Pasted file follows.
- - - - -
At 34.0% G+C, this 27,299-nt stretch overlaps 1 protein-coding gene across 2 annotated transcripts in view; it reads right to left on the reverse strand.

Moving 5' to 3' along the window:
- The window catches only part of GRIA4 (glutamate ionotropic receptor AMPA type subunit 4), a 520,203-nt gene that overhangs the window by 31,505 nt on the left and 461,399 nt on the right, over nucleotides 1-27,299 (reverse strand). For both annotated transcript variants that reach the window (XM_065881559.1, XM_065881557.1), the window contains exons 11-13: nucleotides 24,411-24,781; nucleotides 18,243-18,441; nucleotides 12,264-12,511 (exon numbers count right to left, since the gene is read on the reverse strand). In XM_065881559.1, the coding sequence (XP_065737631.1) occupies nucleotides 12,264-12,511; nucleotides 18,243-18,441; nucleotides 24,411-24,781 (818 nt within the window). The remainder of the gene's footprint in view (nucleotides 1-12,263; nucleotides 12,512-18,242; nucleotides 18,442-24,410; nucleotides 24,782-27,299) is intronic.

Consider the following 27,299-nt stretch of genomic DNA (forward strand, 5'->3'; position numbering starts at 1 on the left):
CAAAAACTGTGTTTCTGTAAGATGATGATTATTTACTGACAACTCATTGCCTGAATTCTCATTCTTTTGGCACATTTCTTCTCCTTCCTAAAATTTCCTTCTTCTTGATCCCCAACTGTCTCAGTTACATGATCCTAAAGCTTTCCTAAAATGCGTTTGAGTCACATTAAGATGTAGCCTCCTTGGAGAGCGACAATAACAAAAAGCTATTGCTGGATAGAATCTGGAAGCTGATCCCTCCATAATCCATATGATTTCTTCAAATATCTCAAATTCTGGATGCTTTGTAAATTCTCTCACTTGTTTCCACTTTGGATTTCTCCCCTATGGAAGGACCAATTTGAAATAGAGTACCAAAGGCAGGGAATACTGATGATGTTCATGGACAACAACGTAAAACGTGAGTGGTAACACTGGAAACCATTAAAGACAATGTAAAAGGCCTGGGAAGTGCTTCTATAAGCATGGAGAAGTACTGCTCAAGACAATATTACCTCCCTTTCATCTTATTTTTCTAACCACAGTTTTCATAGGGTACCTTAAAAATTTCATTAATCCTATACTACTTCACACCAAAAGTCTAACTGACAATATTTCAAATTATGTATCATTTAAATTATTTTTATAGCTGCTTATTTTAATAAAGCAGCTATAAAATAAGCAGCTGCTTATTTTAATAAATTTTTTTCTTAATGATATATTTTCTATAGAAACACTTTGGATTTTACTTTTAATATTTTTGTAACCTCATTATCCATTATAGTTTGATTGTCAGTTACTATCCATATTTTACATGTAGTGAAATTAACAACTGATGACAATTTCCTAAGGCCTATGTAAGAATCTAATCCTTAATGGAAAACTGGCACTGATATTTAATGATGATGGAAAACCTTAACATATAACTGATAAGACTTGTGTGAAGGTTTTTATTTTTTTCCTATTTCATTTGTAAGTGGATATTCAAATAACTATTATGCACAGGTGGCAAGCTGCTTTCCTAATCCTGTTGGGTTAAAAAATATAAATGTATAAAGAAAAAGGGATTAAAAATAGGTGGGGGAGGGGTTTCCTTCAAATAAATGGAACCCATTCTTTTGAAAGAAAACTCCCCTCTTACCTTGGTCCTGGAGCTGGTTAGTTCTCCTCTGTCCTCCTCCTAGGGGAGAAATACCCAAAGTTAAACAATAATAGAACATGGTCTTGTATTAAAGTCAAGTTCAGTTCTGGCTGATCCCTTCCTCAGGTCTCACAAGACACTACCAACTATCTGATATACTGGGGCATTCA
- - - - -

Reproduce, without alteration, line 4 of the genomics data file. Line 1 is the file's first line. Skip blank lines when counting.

Consider the following 27,299-nt stretch of genomic DNA (forward strand, 5'->3'; position numbering starts at 1 on the left):